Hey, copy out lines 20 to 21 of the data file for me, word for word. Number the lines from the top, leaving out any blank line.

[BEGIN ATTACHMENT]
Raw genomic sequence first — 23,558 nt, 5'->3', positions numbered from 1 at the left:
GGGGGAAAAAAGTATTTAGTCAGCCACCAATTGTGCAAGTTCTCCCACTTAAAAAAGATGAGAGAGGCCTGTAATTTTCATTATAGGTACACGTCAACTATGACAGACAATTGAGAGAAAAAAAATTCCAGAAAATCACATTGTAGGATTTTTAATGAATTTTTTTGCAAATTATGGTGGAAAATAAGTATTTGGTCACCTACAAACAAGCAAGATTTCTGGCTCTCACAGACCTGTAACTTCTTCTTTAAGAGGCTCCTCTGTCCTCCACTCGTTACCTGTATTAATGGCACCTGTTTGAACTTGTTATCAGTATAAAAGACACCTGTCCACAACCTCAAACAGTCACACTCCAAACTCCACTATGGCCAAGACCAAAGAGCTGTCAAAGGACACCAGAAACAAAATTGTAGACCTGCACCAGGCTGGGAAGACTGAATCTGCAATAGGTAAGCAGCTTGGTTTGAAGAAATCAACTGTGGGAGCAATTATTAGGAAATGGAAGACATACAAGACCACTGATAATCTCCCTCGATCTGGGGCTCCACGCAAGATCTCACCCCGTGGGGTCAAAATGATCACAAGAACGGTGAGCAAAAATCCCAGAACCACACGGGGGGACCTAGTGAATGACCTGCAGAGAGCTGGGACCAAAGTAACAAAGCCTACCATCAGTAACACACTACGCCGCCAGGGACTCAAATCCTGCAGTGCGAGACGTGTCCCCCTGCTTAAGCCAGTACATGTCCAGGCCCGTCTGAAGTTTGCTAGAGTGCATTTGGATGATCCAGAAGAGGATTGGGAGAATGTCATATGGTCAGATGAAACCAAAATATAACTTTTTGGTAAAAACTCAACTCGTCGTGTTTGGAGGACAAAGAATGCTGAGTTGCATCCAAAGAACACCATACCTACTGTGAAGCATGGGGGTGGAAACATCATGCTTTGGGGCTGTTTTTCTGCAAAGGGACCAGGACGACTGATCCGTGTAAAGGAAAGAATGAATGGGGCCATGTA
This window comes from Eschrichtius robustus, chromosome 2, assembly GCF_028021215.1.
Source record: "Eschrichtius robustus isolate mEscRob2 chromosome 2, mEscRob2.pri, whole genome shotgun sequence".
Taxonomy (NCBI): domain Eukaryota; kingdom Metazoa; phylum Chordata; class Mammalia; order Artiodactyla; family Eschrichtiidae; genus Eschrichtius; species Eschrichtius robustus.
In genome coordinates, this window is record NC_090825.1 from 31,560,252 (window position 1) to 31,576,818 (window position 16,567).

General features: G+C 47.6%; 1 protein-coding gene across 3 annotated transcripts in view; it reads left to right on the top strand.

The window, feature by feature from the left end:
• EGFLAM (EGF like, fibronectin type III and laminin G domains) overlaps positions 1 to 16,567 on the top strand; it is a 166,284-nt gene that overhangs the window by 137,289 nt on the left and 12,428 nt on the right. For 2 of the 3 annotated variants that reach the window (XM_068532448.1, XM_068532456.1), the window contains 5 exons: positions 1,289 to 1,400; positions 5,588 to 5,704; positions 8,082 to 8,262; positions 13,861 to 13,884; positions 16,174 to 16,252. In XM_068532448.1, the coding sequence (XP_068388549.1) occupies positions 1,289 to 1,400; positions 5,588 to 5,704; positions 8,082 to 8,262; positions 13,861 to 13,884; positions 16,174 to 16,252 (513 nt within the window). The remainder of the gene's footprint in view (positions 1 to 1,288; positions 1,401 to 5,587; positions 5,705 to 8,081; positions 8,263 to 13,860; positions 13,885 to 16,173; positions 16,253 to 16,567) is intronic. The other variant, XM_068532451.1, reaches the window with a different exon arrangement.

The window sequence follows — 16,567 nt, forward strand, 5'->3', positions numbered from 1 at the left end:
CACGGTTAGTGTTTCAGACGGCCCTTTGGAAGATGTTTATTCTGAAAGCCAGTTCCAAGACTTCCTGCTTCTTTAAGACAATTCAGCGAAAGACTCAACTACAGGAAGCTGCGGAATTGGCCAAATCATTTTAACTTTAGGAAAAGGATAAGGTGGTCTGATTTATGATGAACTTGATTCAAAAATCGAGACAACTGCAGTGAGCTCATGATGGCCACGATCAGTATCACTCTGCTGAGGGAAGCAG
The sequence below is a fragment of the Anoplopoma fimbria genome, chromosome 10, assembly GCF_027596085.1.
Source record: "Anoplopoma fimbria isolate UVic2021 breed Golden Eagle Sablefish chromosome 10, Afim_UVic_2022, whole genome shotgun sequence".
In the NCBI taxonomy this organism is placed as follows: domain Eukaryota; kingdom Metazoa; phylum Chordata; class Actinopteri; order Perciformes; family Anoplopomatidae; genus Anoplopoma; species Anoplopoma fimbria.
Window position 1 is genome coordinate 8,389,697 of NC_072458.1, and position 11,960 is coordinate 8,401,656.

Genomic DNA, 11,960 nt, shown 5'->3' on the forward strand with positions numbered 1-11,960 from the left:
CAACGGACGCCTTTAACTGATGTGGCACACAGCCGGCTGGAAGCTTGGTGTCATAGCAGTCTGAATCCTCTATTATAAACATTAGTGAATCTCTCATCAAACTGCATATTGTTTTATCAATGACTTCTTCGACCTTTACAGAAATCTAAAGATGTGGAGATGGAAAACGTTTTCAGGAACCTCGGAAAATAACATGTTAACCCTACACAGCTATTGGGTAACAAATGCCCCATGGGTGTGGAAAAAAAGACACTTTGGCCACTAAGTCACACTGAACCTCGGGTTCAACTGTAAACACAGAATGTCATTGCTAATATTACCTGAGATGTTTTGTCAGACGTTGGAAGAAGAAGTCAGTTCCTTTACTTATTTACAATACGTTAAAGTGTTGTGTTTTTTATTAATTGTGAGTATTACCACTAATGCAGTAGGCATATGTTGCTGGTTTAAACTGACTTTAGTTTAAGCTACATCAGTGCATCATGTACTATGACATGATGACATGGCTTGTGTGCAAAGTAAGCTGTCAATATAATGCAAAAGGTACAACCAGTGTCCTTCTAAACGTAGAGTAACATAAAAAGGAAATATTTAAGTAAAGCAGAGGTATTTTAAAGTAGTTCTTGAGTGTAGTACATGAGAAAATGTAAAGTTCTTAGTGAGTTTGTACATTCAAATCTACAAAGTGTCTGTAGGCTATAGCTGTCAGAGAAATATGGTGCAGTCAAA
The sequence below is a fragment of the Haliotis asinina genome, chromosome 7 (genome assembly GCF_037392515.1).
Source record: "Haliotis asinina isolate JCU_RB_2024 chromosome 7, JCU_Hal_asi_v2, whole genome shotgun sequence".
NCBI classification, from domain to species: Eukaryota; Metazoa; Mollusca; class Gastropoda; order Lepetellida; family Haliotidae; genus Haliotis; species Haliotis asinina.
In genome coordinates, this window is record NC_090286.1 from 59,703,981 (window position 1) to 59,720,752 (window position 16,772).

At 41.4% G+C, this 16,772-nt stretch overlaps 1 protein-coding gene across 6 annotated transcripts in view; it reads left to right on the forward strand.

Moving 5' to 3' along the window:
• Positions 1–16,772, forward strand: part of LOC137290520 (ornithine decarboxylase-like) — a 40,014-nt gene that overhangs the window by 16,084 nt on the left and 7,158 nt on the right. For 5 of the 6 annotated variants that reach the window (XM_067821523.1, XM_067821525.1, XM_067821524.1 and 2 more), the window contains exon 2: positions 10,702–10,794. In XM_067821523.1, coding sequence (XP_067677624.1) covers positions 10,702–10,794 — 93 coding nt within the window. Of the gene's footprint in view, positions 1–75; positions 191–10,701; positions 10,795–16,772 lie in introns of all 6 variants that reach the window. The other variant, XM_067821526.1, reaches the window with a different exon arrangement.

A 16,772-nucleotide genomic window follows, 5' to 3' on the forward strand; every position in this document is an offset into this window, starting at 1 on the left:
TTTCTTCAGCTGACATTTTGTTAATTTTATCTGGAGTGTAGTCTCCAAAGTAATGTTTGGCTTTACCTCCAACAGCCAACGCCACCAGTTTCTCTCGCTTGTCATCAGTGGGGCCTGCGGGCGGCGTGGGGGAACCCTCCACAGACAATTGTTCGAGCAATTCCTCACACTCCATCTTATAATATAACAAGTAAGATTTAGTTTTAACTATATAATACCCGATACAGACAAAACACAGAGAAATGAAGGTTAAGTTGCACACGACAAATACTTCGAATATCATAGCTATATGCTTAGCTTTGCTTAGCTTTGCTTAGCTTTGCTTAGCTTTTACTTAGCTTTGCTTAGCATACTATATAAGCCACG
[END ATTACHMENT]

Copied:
NCBI classification, from domain to species: Eukaryota; Metazoa; Mollusca; class Gastropoda; order Lepetellida; family Haliotidae; genus Haliotis; species Haliotis asinina.
In genome coordinates, this window is record NC_090286.1 from 59,703,981 (window position 1) to 59,720,752 (window position 16,772).